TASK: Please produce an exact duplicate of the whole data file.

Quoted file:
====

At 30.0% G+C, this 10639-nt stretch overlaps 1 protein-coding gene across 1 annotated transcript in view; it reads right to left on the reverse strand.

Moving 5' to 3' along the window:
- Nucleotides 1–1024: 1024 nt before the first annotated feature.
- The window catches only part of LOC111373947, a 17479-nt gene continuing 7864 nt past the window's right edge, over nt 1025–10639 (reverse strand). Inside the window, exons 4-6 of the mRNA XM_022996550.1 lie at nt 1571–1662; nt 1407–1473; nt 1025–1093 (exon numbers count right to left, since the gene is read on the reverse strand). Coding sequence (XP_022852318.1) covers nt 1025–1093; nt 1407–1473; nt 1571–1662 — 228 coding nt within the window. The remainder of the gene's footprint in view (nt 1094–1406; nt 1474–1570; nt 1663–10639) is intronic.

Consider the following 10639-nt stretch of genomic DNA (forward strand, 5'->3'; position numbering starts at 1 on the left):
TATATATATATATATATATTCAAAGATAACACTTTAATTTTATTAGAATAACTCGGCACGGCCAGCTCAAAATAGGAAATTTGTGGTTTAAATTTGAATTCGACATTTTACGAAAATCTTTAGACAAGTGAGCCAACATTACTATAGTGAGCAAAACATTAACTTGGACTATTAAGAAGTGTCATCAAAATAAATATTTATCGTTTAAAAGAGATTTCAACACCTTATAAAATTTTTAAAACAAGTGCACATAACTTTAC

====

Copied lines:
At 30.0% G+C, this 10639-nt stretch overlaps 1 protein-coding gene across 1 annotated transcript in view; it reads right to left on the reverse strand.

Moving 5' to 3' along the window:
- Nucleotides 1–1024: 1024 nt before the first annotated feature.
- The window catches only part of LOC111373947, a 17479-nt gene continuing 7864 nt past the window's right edge, over nt 1025–10639 (reverse strand). Inside the window, exons 4-6 of the mRNA XM_022996550.1 lie at nt 1571–1662; nt 1407–1473; nt 1025–1093 (exon numbers count right to left, since the gene is read on the reverse strand). Coding sequence (XP_022852318.1) covers nt 1025–1093; nt 1407–1473; nt 1571–1662 — 228 coding nt within the window. The remainder of the gene's footprint in view (nt 1094–1406; nt 1474–1570; nt 1663–10639) is intronic.

Consider the following 10639-nt stretch of genomic DNA (forward strand, 5'->3'; position numbering starts at 1 on the left):
TATATATATATATATATATTCAAAGATAACACTTTAATTTTATTAGAATAACTCGGCACGGCCAGCTCAAAATAGGAAATTTGTGGTTTAAATTTGAATTCGACATTTTACGAAAATCTTTAGACAAGTGAGCCAACATTACTATAGTGAGCAAAACATTAACTTGGACTATTAAGAAGTGTCATCAAAATAAATATTTATCGTTTAAAAGAGATTTCAACACCTTATAAAATTTTTAAAACAAGTGCACATAACTTTAC